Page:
Dear Panera Customer,
Your little girl is adorable. Really, she is. Pretty, even. Observing her level of confidence from over here in the corner where the two of you and your friend have trapped me, it occurs to me that your child will likely never suffer from the lack of self confidence that plagues many youngsters. In and of itself, that's a good thing.
There's something I'd like you to consider, however. It's simply not charming that your child finds it necessary to speak at the volume she's been using for the last hour. The prancing back and forth across the room (less kind people might call it "stomping" if you'd like the honest truth,) is even less appealing. Happiness is to be lauded, but the shrieks that your daughter seems to take for laughter? Not really that pleasurable to overhear from this proximity, either, turns out!
I recognize that you and your friend haven't seen each other in a while and that you're really quite enjoying each other's company. Small children need attention, however, and you did, after all, choose to bring her along with you. My admittedly non-parental, third-party observation is that your child needs a bit more one-on-one time. And not necessarily of the kind that has you laughing delightedly every time she does something that has those around you cringing with annoyance. Because if you looked around every once in a while, you'd probably notice that it's not just me who wishes I'd chosen to work in another corner.
Clearly you haven't noticed that much around you for some time now, and so I don't expect you to have noticed me, either. But so you know? These are headphones I'm wearing. I'm blasting my music directly into my ears. I made this decision before you sat down, in part to drown out the unfortunate music Panera chose to play for our listening pleasure today, and in part to try to keep at bay the bickering of the two little boys across the way before you arrived. I doubt you noticed them, either, but I did. I also noticed that since their mom had work to do, apparently, their father cleverly walked across the parking lot and did a bit of grocery shopping with them. This little adventure served to get their YaYa's out and kept Mom from going more batty than she already seemed, too. And you know what? Even when they were hurling their bodies at each other? I couldn't hear them with my headphones on. Of course I recognize that I did, after all, choose to work in public today. It's a gamble I took, and today's didn't pay off that well. Headphones tend to help in these situations. Usually.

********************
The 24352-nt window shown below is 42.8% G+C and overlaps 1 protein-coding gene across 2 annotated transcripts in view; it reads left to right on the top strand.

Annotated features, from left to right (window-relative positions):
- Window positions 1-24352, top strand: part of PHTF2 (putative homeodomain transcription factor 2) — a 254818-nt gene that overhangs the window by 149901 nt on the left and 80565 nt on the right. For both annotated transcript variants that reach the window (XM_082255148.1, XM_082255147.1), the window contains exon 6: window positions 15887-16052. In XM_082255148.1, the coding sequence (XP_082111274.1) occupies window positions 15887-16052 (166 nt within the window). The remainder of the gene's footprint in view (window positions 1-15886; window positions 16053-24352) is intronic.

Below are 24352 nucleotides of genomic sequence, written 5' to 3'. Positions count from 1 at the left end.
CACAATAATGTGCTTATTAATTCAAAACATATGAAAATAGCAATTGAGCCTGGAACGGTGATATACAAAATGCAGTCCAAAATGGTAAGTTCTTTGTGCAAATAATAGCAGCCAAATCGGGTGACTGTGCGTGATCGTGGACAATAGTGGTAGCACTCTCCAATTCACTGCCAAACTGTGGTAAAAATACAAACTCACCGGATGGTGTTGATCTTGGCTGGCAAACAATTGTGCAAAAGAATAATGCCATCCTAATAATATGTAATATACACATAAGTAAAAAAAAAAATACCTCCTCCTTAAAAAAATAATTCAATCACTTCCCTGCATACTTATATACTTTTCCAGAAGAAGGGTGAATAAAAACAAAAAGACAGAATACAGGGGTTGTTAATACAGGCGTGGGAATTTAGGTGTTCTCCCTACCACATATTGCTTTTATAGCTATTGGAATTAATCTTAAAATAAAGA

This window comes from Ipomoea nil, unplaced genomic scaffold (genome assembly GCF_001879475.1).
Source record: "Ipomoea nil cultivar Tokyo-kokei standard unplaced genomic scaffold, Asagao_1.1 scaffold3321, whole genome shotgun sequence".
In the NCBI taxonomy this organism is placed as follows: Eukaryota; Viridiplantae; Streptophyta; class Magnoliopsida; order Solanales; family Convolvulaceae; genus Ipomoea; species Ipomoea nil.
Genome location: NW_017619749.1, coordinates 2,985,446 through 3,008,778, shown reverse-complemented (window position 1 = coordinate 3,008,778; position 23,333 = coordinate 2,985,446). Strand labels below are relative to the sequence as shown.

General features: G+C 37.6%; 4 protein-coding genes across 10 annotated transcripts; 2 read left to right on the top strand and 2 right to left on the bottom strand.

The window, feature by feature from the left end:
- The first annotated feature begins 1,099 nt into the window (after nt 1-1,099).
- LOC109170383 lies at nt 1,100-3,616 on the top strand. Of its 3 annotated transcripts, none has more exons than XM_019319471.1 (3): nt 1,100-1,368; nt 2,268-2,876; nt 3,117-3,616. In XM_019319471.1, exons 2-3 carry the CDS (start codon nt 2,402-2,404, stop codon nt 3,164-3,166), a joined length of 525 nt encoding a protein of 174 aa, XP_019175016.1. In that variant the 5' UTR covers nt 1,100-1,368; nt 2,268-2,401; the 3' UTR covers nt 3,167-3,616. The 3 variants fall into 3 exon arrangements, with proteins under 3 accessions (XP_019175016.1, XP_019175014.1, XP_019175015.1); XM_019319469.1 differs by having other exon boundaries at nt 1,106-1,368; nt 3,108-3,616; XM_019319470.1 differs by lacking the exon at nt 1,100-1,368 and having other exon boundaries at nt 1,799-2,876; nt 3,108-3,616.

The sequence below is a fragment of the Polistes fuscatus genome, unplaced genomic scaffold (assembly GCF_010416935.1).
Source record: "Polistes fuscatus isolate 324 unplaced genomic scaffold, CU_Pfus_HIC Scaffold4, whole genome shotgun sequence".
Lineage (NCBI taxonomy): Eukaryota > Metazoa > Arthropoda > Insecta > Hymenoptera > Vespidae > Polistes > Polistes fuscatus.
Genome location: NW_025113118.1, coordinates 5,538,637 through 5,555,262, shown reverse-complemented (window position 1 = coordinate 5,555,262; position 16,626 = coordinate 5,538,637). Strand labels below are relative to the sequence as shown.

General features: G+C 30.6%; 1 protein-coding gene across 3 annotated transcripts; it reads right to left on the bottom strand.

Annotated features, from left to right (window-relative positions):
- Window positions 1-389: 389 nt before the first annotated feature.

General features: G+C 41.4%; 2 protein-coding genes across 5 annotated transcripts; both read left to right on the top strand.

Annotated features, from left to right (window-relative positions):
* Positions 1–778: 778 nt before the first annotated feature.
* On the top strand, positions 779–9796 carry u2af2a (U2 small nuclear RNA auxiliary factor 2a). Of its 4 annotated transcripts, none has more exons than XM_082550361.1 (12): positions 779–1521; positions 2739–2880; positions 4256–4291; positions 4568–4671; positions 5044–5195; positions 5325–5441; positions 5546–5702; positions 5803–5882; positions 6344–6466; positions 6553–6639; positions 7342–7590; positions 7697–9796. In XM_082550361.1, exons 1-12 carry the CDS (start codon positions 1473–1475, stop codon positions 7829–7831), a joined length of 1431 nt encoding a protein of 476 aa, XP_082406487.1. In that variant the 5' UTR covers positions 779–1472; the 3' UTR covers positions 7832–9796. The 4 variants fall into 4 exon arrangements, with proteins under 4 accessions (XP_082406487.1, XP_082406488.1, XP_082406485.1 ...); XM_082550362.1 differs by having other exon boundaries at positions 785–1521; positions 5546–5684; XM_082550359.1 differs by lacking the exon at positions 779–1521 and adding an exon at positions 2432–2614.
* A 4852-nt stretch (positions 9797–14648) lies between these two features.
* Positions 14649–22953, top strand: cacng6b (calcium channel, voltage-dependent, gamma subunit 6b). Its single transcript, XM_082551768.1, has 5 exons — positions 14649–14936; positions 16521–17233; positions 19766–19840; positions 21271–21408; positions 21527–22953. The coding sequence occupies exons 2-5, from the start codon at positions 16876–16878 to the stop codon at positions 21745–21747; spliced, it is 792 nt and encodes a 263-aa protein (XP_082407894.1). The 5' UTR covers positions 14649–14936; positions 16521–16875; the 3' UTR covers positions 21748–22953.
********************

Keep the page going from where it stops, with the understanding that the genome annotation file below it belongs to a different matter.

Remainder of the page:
But your precious little bundle of love? Yea, she has special skills at high decibles. SuperPowers, even!
Please take her home. Please, please. It's not that I don't like children. To the contrary, I often bore everyone within earshot relating the antics of my Very Precocious Nephew. The one who's 3 years old. The one who also really, REALLY likes to garner attention when he's being ignored. And? So you know: when he does this in public? Somebody takes steps to acknowledge which of his behaviors are and are not appropriate. Or they give him the kind of attention he craves, since it's perfectly natural and predictable that children will sometimes act out in order to get the attention they deserve.
I'm just saying...
The Freelancer In The Corner Who Just Wants To Get A Little Bit Of Work Done Tonight
Sis thinks this might have been a bit, er, scathing. Leading me to feel the urge to clarify. The child was easily 8 years old. So you know...